Google is in discussions with the Information Commissioner’s Office (ICO) over a potential mishandling of the "right to be forgotten".
The search engine is still struggling to implement the breakthrough ruling from the EU’s European Court of Justice last year, which classified Google as a data controller and told it to delete links to "inadequate, irrelevant or no longer relevant" information if the person being written about requested it.
The ICO revealed it has handled more than 180 complaints from those unhappy that Google has turned down their requests, but judged the search engine had acted correctly in three-quarters of them.
David Smith, deputy commissioner of the ICO, said: "This suggests that, for the most part, Google is getting the balance right between the protection of the individual’s privacy and the interest of internet users.
"However, this still leaves a significant number of cases where we believe Google haven’t got it quite right and they have been asked to revise their decision."
He added that whilst "in many cases they have done so" there remain some disputes yet to be resolved, cases which may lead to the ICO having to use its enforcement powers, which include a mandate to fine companies or order them to update their data policies.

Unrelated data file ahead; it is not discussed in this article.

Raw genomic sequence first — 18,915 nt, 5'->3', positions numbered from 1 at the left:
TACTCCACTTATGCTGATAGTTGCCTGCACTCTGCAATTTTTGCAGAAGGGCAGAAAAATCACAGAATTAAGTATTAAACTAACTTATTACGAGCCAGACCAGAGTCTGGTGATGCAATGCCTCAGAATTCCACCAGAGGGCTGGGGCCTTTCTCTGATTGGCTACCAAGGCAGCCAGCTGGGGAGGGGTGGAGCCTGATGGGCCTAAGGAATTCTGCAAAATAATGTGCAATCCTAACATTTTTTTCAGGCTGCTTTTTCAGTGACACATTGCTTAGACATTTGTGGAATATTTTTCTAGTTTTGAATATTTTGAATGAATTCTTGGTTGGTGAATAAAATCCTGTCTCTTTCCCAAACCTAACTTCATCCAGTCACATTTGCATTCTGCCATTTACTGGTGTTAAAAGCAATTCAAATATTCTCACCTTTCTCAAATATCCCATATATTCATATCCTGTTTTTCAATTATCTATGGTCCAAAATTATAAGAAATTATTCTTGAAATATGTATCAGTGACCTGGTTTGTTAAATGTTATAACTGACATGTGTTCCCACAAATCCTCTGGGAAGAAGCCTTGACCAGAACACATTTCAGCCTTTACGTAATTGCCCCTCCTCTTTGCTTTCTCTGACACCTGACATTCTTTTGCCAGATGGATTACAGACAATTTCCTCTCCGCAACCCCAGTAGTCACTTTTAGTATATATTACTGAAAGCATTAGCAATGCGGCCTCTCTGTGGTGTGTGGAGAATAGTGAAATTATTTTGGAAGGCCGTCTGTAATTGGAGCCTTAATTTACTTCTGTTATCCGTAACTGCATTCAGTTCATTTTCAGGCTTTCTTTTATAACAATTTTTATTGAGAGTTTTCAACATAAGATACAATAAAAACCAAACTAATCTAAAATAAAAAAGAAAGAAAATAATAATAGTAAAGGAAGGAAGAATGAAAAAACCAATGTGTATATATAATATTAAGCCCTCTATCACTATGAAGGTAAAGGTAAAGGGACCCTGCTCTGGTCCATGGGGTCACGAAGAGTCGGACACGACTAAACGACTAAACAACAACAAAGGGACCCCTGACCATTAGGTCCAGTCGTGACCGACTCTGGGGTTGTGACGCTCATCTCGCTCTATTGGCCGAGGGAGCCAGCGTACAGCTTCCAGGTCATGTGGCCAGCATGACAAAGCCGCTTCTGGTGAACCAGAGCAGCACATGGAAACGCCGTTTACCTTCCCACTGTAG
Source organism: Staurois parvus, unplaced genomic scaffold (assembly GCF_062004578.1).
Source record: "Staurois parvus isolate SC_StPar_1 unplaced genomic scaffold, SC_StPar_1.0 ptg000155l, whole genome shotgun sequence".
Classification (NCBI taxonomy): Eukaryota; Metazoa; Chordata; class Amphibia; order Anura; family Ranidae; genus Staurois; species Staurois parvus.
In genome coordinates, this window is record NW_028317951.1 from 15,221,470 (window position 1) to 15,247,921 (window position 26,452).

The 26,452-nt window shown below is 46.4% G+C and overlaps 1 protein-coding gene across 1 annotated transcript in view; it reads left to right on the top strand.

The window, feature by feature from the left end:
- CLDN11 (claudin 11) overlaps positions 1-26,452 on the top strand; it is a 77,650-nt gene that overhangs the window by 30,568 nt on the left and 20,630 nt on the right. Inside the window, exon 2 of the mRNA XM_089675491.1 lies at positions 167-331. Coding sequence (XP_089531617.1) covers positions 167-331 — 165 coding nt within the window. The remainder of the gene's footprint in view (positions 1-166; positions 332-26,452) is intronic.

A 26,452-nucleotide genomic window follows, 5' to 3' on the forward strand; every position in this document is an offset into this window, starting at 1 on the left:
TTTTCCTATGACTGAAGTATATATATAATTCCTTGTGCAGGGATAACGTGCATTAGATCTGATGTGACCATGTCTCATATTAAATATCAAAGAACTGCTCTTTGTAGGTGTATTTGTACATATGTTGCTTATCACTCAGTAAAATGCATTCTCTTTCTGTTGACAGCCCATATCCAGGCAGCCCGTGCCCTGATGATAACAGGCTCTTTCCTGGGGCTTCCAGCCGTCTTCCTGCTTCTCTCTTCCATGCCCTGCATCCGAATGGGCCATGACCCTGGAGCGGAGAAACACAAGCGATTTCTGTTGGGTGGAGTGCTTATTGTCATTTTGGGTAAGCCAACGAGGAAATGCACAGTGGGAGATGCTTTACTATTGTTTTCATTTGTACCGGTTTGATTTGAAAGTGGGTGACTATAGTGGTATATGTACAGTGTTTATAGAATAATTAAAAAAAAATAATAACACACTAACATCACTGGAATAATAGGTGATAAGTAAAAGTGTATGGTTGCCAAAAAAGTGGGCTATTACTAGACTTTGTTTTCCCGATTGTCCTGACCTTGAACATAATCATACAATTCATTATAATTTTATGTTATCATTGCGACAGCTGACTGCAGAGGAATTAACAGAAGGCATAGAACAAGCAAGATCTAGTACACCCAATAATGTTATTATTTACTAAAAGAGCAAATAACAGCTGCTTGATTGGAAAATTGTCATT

However a source familiar with the matter told CBR that the dispute was unlikely to reach that stage, since much ICO investigation centres on policies and procedures, which Google appears to be complying with, rather than specific instances of data protection infringement.
Commenting on the discussions, Google told the BBC: "We haven’t always got privacy right in Europe, not just because of errors we’ve made, but our attitude too.
"But our swift and thoughtful implementation of the right to be forgotten ruling showed that for Google this was a genuine ‘we get it’ moment.
"We’ve also worked hard to give users more control over the data we collect and we’re looking at how to make those tools easier to find and use. So stay tuned."
Whilst the "right to be forgotten ruling" did not introduce new laws into European data protection, it was a departure from previous wisdom that Google was not a data controller.
Guidelines from the Article 29 Working Group, which gathers people from data protection agencies across the EU, are currently being worked out to inform businesses how they should deal with the ruling.
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